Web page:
Results from an online, self-administered survey showed a mostly consistent and unified response in pulmonologist treatment responses for idiopathic pulmonary fibrosis (IPF).
Findings from the study, titled “Physician Characteristics Associated with Treatment Initiation Patterns in Idiopathic Pulmonary Fibrosis: Results from an Online, Self-Administered Survey,”
were presented at the American Thoracic Society (ATC) 2018 International Conference on May 21, 2018, in San Diego, California in. The survey was designed to evaluate the influencing factors in idiopathic pulmonary fibrosis (IPF) treatments of pulmonologists, in an attempt to pinpoint physician-specific factors that contribute to treatment tactics.
The survey targeted 169 pulmonologists from the Pulmonary Fibrosis Foundation and an included additional responses from an external database of physicians recorded between April 10 and May 17, 2017. Inclusion criteria for the study was dependent on whether the pulmonologist spent > 20% of his or her time in direct patient care and had ≥ 5 patients with IPF receiving antifibrotic therapy.
Questions pertaining to timing and reasoning for the initiation of antifibrotic therapy post-IPF diagnosis; attitudes toward adopting a “watch-and-wait” approach; and the decision-making process for beginning antifibrotic therapy were answered by survey participants. The willingness to consider beginning antifibrotic therapy treatment immediately after an IPF diagnosis categorized the survey responses. Categorizations included “yes, all the time/most of the time” vs “only some of the time/no, usually not.”
According to the results, initiating antifibrotic therapy immediately after IPF diagnosis “all or most of the time was considered by most participants (81.7%, n=139), while initiating treatment “only some of the time” or “usually not at all” was considered by 18.3% (n=31) participants.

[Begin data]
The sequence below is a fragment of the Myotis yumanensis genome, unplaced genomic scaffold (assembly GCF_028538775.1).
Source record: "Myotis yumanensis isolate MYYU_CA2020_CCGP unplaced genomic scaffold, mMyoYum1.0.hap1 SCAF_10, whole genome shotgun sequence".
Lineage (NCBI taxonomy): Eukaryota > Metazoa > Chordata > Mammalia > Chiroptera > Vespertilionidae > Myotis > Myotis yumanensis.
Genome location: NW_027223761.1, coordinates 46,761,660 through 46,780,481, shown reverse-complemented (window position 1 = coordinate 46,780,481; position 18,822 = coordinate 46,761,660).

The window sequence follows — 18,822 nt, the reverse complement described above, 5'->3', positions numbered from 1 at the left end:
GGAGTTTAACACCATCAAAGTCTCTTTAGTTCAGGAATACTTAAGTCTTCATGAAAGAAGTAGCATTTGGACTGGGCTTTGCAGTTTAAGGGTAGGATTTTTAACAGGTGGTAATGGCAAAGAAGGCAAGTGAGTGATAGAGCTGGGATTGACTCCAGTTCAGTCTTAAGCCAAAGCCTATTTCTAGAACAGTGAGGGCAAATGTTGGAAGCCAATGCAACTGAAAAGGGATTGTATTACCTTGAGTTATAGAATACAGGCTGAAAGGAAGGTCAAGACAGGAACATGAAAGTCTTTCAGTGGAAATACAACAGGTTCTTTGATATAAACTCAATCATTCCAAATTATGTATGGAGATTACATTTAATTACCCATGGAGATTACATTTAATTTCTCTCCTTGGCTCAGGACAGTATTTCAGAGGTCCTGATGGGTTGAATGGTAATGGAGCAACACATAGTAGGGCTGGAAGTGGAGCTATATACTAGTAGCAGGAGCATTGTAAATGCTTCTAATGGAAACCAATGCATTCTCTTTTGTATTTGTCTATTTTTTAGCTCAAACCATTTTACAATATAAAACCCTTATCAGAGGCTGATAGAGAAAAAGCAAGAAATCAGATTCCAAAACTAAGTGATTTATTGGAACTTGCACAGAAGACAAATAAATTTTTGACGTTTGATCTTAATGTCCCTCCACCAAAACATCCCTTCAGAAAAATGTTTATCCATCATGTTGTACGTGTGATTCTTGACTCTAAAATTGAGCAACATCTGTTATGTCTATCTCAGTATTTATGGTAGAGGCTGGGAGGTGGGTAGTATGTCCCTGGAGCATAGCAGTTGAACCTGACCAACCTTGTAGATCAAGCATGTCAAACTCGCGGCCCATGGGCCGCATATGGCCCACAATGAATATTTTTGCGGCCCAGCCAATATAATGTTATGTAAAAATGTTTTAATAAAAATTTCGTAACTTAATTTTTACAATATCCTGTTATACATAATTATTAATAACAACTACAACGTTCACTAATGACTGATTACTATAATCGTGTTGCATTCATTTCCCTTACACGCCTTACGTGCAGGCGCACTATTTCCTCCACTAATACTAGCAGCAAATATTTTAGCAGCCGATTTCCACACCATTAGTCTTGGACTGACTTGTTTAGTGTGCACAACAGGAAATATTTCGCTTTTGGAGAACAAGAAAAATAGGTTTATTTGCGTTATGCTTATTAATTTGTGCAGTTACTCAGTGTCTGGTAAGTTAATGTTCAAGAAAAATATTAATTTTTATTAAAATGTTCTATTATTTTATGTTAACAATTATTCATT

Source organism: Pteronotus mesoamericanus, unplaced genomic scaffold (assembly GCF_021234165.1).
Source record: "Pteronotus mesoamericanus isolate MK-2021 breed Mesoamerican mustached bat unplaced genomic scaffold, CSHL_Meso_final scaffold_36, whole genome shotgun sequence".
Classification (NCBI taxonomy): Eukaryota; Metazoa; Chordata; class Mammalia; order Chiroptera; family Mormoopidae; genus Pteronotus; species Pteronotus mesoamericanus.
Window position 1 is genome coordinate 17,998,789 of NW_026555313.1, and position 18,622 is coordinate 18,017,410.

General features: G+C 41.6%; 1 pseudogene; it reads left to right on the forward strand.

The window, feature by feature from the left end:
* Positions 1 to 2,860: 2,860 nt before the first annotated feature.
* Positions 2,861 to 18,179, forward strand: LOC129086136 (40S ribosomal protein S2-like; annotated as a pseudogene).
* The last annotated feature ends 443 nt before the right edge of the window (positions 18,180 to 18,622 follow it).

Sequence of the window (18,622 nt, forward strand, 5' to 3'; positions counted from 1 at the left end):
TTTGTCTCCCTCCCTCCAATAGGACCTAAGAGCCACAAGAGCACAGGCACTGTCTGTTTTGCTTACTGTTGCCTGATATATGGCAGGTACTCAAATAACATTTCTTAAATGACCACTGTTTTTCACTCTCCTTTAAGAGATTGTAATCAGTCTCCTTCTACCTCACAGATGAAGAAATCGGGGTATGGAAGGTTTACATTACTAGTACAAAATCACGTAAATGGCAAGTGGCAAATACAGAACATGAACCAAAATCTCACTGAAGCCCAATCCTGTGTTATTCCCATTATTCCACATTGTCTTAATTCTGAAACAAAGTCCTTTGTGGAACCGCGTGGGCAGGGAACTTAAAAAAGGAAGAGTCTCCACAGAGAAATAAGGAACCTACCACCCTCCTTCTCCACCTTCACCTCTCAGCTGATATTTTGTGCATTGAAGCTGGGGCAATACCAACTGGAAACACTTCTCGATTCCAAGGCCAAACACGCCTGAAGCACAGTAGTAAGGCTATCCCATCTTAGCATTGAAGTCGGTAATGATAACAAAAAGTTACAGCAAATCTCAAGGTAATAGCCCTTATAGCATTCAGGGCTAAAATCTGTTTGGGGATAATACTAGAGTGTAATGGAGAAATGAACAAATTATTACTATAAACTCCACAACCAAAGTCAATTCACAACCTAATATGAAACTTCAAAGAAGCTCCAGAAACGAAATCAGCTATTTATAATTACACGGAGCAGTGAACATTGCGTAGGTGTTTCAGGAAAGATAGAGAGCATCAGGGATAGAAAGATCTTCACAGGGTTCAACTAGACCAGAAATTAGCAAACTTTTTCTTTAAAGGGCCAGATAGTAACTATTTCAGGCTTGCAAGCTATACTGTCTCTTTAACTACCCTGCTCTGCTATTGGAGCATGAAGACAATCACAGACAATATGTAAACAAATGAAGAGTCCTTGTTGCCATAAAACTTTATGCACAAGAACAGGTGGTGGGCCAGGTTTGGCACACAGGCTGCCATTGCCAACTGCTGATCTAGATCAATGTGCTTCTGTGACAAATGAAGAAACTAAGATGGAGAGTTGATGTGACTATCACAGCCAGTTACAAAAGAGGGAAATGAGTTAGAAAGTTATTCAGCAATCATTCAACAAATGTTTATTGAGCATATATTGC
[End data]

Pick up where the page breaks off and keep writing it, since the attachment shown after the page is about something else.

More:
Additionally, the likelihood that pulmonologists worked in a private practice (26.1% vs 16.1%), had a greater mean percent of patients currently receiving antifibrotic therapy (60.8% vs 30.5%), and were more likely to make the decision to initiate treatment themselves (31.2% vs 16.1%) was greater in pulmonologists who considered initiating treatment immediately, all, or most of the time. (This data is correlative to pulmonologists who thought of initiating treatment only some of the time or not at all.)
The most common reasons for initiating antifibrotic therapy immediately after IPF diagnosis were results of pulmonary function tests (87.5%), severity of symptoms (79.2%), patient request to start therapy (73.8%), and high-resolution computed tomography findings (72.6%) in both groups of pulmonologists. In addition, utilizing a “watch-and-wait” approach for 32.7% of newly diagnosed patients with IPF was reported by pulmonologists (on average). Patient preference (86.3%), absence of symptoms (79.7%), and minimal abnormalities on pulmonary function tests (72.5%) were main reasons for the “watch-and-wait” method when opted for by pulmonologists.
Chart: LaCamera P, et al. Physician Characteristics Associated with Treatment Initiation Patterns in Idiopathic Pulmonary Fibrosis: Results from an Online, Self-Administered Survey. American Thoracic Society 2018 Annual Conference. http://www.abstractsonline.com/pp8/#!/4499/presentation/15317
Based off of the survey results, the study authors concluded that a majority of pulmonologists consider initiating antifibrotic treatment immediately after establishing an IPF diagnosis all or most of the time. However, practice setting, percent of patients receiving IPF therapy, and the decision-making relationships between patients and physicians were identified criteria in distinguishing treatment immediately after diagnosis in contrast to the “watch-and-wait” method.
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